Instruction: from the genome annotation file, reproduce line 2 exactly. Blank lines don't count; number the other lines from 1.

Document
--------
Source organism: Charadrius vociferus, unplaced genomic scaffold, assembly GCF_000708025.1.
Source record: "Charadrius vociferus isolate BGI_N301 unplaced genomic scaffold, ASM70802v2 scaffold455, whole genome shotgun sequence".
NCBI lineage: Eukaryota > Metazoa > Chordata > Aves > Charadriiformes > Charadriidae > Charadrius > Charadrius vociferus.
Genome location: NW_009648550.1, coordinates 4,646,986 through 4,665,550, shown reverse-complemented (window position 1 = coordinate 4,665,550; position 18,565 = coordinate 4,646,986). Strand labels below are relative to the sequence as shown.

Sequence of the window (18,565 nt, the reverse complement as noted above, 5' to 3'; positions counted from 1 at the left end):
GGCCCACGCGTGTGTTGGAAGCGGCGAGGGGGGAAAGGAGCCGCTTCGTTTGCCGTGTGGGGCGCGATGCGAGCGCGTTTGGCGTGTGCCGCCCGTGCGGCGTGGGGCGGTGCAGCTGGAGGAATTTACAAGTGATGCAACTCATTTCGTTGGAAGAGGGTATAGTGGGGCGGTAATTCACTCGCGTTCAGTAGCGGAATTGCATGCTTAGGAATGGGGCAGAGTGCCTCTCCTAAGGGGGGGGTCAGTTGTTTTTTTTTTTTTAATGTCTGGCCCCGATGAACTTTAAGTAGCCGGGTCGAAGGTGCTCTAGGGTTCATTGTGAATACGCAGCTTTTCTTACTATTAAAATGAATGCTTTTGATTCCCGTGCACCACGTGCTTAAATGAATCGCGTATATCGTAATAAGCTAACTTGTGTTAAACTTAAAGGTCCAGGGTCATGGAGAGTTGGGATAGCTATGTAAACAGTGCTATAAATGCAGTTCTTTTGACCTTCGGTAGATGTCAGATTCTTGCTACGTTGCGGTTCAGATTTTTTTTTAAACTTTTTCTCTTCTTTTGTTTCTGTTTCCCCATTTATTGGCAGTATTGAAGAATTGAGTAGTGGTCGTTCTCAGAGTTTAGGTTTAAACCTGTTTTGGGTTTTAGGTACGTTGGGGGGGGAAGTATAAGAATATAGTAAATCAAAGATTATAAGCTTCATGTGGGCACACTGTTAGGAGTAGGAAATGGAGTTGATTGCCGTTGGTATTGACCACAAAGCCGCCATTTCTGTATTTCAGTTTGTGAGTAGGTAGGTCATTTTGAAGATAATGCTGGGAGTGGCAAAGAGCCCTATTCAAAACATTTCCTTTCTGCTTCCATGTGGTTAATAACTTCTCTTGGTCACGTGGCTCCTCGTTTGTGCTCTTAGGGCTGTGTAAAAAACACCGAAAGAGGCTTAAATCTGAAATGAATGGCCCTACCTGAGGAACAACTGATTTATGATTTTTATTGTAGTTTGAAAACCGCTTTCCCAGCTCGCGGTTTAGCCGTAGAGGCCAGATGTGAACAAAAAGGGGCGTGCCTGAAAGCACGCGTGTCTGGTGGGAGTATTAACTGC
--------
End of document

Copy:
Source record: "Charadrius vociferus isolate BGI_N301 unplaced genomic scaffold, ASM70802v2 scaffold455, whole genome shotgun sequence".